Non-fiction

Nsukka!

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“Oh. You’re a Corper. Where are you serving?” My co-passenger on the bike asked me.

“Imilike-Agu” I answered.

“Ah! That place is far o and inside bush” She exclaimed, and went on to ask what state I’m from, if I was based there and schooled there. I’m quite used to the line of questioning, so I answered every one of them.

As a corps member, everyone you interact with is curious and want to know a little about who you are and where you’re from.

She told me she had served in Kogi state in 2010, and I was slightly taken aback cos it didn’t sound like she had.

I stopped myself from wondering why a graduate who had served since 2010 was hoping bikes in a place like this. Instead, I listened as she told me about her PPA, how much money she got at the end of the month and how much respect was accorded her.

“If it were to be in Kogi, this bike ride will be free.” She said.

I imagined the face of the bike man would be contorted in irritation.

“Everywhere and anywhere we wanted to go we got free rides.” she continued. “Even the students brought foodstuff for us.”

I sighed and told her that my experience in Enugu have not been particularly enjoyable, and it was practically the opposite of her experience.

“Yes yes. Our people here don’t respect Corpers at all. Instead, they try to exploit them.” She concurred profusely, her tone almost apologetic.

We fell into companionable silence as the bike sped through Igbo-Eze, heading for Nsukka. I registered the slight dip in the weather almost immediately and soon enough my teeth started to chatter from the cold. I wished for a moment that I had brought my NYSC jacket along, and hoped it wouldn’t rain.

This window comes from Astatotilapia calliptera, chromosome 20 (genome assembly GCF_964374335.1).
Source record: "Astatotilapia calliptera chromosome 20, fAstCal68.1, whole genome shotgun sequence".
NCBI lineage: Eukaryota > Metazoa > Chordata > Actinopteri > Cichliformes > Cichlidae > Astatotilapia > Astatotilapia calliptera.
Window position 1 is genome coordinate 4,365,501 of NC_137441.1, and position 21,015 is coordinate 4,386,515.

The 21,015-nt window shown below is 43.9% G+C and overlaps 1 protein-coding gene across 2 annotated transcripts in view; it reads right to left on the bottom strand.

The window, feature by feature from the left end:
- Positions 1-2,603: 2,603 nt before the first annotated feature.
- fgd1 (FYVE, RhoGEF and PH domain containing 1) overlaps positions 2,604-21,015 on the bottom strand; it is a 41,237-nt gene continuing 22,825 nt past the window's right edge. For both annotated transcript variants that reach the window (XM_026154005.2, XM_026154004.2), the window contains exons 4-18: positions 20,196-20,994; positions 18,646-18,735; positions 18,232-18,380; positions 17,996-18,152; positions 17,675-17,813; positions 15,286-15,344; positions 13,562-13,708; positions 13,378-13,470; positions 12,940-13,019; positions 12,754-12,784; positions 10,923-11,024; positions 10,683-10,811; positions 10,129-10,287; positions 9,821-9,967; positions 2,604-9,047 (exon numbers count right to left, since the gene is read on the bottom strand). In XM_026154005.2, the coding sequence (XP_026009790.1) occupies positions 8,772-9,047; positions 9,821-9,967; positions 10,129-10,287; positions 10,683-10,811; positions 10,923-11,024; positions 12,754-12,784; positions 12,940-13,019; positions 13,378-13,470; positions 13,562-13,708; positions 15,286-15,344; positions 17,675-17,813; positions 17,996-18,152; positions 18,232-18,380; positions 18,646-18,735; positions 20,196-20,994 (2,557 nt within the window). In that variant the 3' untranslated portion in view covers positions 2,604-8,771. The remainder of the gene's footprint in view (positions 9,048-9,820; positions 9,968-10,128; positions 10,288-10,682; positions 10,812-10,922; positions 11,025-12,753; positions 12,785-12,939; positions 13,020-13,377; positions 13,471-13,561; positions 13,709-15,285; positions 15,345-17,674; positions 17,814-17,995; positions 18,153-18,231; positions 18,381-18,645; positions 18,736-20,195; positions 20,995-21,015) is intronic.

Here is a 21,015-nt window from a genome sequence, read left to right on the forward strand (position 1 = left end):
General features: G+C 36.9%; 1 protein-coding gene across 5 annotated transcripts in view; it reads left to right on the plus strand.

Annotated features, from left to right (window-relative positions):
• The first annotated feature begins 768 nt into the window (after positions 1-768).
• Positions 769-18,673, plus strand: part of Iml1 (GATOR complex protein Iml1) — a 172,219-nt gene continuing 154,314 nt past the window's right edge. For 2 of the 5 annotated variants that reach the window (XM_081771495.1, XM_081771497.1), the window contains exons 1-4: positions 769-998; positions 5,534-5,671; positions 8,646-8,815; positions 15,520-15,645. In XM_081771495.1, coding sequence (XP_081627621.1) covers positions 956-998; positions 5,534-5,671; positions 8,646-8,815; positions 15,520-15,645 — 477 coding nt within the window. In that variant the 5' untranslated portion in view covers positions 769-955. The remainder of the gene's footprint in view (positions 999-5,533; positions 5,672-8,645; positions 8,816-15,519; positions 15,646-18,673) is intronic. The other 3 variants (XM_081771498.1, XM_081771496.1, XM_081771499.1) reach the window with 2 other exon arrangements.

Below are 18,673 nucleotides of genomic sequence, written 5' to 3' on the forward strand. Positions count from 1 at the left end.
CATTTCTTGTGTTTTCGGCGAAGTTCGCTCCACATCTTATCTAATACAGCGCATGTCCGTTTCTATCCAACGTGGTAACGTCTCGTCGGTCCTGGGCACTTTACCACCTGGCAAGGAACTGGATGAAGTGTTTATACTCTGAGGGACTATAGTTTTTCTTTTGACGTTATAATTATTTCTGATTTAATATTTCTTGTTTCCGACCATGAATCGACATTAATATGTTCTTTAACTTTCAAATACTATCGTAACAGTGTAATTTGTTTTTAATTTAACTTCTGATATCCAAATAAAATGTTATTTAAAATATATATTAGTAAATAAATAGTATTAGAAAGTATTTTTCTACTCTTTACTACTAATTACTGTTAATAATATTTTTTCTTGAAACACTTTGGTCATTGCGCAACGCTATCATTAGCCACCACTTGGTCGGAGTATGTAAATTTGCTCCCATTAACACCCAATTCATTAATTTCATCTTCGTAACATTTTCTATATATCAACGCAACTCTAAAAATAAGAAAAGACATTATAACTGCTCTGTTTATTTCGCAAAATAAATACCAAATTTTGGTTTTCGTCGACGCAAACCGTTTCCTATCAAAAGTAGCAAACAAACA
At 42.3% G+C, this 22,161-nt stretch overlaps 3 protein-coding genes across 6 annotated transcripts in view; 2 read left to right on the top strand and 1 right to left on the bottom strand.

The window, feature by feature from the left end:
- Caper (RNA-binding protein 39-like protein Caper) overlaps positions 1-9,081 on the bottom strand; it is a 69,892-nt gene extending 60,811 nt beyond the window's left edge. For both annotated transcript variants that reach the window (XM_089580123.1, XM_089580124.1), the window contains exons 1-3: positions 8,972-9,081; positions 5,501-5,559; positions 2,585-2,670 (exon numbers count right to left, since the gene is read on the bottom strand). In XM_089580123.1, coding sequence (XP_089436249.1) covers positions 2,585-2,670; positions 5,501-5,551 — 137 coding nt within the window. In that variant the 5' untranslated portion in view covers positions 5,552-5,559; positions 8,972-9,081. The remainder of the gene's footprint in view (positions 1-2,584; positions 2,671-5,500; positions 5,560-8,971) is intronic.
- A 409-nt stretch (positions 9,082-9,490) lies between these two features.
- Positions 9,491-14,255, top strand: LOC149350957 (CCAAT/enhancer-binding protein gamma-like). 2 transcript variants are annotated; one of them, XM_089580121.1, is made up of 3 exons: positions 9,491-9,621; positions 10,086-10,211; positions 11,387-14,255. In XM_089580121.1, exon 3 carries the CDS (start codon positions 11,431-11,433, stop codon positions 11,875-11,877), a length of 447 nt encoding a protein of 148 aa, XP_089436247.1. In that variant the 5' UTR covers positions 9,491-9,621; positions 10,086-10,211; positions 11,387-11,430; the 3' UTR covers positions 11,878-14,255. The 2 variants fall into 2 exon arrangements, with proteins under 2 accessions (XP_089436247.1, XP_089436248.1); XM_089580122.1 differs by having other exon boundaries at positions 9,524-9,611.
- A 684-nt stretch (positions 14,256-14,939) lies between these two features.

Ten minutes or so later we arrive at Nsukka and as we rode past the main gates of UNN, I stared in puzzlement.

“This is the UNN? Choi” I can’t describe how exactly it looked, but I know it wasn’t the elegance I expected.

“Maybe what the lions and lionesses bragged about was inside the school.” I said to myself.

Nsukka town was just up ahead, and within minutes we had arrived. I looked around, at the bikes, taxis and buses as they all hurried by, at the women hawking groundnuts and bananas that look so much like plantains, and at the buildings with their white washed colors.

It wasn’t what I expected.

I had expected a mini city, tarred road, efficient drainage system, and beautifully painted houses. As per, the town is featured in every story/book set in the east. In the literary world, it was the capital city of Nigerian. Instead, the Nsukka I visited had bad roads that were muddy, and 2 hours later, after the rain that started just after I alighted from the bike stopped, Nsukka also became swampy. Pools and pools of erosion water was everywhere and it was almost impossible to step out of diamond bank without wading in the pool of chocolate water. It was so muddy and swampy, I could not walk the short distance from Diamond to UBA.

Uhm. Well, at least I had good customer service at both banks. Those guys at UBA? CUTE!

 

 

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